IL-6 is an important cytokine that is involved in various physiological and pathological processes . Specifically, IL-6 plays an important role in maintaining the dynamic equilibrium between bone formation and resorption . A previous study has reported that IL-6 secreted by osteoblasts promotes the activation and differentiation of osteoclasts . MSCs are the predominant cell of origin of osteoblasts in vivo, and these cells both secrete and respond to IL-6 [6, 14]. Kondo et al. have demonstrated that although IL-6 expression decreases during differentiation, IL-6 can accelerate chondrogenic differentiation in MSCs . Huh et al. also demonstrated that in response to Toll-like receptor activation, IL-6 secretion from adipose MSCs can increase, and this promotes the osteogenic differentiation of adipose-derived MSCs . In this study, we found that the level of IL-6 secreted by BM-MSCs increased during osteogenic differentiation and activated the STAT3 signaling pathway, which further facilitated osteogenic differentiation in BM-MSCs. These results were mostly consistent with previous reports. However, several differences between the results of other studies and ours should be mentioned. On one hand, we found that BM-MSCs could continually secrete IL-6 during osteogenic differentiation without requiring other stimuli. On the other hand, IL-6 secreted by BM-MSCs gradually increases, rather than decreases, with the progression of osteogenic differentiation. These results suggest that during osteogenic differentiation of BM-MSCs, IL-6 acts as an autocrine/paracrine feedback loop to promote differentiation. We speculate that these differences may arise due to differences in the tissue source of MSCs.
Both mIL-6R and sIL-6R bind to IL-6 and phosphorylate STAT3 to regulate various cellular functions . As previously reported, IL-6R, together with IL-6, participates in bone metabolism in vivo . In our study, BM-MSCs expressed mIL-6R rather than sIL-6R during osteogenic differentiation, which further promoted osteogenic differentiation in BM-MSCs through the STAT3 signaling pathway. However, whether MSCs can express both forms of IL-6R is still controversial. Some studies have claimed that IL-6R is not expressed on the membrane of MSCs and that IL-6 alone cannot promote osteogenic differentiation in MSCs without exogenous sIL-6R [15, 16]. In contrast, recent studies have demonstrated that IL-6R expression is not only detected in MSCs but also gradually increased during differentiation . Moreover, IL-6R levels in MSCs have been associated with disease prognosis . It has been reported that IL-6R expression is regulated by various endogenous and exogenous factors, including dexamethasone, which was used in our study [18, 19]. Therefore, we conclude that controversies regarding IL-6R expression may have resulted from differences in experimental conditions in vitro and differentiation environments in vivo.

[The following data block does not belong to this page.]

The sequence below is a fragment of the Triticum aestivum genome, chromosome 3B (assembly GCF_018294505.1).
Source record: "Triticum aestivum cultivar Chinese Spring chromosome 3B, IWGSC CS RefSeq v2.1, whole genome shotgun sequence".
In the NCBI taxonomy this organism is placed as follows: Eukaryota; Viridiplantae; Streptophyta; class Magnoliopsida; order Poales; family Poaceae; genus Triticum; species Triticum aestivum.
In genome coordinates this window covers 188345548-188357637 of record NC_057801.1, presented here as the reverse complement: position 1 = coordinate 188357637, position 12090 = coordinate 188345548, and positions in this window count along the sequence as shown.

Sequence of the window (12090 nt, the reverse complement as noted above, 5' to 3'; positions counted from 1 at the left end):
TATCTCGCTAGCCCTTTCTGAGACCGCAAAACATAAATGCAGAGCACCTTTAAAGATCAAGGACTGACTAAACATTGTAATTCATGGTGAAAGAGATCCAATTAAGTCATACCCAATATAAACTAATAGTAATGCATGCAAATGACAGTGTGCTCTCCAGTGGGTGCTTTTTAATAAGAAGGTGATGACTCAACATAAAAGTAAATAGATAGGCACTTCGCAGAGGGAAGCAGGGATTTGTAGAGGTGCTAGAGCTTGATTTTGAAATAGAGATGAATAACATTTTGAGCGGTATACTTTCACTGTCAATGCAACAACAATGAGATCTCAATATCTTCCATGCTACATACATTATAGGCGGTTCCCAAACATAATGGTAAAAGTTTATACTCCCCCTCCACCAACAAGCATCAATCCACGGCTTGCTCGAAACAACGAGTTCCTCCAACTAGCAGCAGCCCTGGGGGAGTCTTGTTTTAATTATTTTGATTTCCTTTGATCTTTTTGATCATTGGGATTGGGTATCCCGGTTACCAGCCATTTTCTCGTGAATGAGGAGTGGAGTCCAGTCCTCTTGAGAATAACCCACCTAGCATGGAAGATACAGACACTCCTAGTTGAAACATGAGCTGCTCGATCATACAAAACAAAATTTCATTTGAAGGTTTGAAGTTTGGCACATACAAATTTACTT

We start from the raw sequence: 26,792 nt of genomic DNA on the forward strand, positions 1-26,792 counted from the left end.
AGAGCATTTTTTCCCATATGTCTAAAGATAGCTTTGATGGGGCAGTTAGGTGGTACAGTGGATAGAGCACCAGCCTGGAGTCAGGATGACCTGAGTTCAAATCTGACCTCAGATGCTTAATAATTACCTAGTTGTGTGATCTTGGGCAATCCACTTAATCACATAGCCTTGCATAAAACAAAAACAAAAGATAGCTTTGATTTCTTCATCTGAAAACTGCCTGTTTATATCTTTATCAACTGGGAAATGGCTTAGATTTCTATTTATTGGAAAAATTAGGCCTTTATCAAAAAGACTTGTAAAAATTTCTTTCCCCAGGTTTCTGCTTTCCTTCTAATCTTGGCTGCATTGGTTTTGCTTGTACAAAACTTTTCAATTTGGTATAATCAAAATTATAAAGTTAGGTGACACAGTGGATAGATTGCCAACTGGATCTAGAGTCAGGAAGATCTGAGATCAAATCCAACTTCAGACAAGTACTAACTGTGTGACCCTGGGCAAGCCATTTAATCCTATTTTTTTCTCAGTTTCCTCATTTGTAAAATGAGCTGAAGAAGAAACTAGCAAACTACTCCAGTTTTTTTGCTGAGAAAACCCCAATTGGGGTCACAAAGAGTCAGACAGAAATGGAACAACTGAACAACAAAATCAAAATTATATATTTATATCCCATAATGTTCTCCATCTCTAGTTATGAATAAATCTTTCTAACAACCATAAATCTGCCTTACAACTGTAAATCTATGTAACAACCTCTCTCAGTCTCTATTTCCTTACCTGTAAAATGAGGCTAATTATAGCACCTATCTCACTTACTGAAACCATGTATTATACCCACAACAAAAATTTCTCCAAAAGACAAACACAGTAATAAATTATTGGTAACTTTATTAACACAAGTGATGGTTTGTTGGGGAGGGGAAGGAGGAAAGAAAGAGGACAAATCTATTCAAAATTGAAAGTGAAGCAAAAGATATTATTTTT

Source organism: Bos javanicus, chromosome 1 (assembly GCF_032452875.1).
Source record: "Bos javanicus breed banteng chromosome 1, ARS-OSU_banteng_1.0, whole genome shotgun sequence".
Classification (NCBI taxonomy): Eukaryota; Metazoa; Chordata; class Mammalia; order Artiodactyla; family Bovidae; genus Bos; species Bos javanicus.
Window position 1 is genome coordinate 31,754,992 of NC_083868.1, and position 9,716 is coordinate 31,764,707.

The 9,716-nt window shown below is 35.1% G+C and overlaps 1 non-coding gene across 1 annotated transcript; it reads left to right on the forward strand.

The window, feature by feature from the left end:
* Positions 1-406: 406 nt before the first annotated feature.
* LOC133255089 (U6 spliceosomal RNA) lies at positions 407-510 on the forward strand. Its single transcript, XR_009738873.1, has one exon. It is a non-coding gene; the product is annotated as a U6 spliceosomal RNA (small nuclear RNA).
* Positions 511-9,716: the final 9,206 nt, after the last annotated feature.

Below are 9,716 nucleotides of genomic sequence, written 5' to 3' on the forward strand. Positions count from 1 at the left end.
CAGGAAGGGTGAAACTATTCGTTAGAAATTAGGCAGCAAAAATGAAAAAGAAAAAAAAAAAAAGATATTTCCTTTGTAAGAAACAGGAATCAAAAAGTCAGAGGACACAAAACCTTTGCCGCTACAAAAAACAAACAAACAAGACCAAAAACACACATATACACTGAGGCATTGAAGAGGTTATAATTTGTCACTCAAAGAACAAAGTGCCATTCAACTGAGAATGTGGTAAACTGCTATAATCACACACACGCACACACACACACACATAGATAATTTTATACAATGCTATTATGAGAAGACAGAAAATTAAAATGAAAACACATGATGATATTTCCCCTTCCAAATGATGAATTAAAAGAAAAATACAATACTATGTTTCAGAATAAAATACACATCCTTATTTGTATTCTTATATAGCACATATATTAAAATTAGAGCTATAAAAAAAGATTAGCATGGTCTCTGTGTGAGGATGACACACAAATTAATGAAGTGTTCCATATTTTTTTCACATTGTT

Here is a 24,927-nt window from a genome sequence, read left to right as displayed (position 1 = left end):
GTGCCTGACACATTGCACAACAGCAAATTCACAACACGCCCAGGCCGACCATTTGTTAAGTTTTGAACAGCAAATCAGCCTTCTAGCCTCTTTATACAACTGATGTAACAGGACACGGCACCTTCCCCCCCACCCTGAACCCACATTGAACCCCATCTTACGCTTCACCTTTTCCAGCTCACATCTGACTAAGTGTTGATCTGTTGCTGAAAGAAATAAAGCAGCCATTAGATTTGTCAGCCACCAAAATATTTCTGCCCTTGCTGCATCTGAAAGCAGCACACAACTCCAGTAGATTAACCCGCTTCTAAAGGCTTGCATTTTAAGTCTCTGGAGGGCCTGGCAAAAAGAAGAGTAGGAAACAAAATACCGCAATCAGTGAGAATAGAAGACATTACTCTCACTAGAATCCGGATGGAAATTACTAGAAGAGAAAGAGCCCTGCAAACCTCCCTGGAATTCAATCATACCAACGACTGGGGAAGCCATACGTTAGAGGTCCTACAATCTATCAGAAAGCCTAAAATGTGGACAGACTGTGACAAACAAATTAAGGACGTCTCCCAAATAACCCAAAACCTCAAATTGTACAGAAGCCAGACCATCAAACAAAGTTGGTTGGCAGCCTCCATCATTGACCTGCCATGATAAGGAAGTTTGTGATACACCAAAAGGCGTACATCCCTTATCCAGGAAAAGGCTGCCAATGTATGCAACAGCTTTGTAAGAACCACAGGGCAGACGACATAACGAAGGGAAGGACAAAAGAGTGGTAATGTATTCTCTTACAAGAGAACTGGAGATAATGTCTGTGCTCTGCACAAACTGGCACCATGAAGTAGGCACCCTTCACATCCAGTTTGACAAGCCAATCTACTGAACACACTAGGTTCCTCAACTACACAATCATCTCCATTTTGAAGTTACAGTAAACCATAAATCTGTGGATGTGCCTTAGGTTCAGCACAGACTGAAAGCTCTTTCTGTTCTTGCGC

Because both IL-6 and IL-6R form complexes to regulate the function of various cells that participate in many physiological and pathological processes, these two molecules are indispensable for bodily functions . IL-6 and IL-6R are known to tightly regulate each other’s expression to establish a dynamic equilibrium . For example, IL-6 can stimulate IL-6R expression in hepatocytes and bronchial epithelial cells, which is indicative of a positive feedback loop in these cells [20, 21]. Nevertheless, the regulatory relationship between IL-6 and IL-6R in MSCs remains unclear. To elucidate the relevant mechanism, in this study, we showed a positive correlation between IL-6 and IL-6R levels because the expression of both proteins was upregulated/downregulated via relative exogenous proteins/neutralizing antibodies. In addition, IL-6 and IL-6R were found to stimulate each other’s expression in BM-MSCs during osteogenic differentiation. Therefore, IL-6 and IL-6R form complex to promote osteogenic differentiation of BM-MSCs as an autocrine/paracrine positive feedback loop. However, definitive regulatory mechanisms need to be addressed in the future.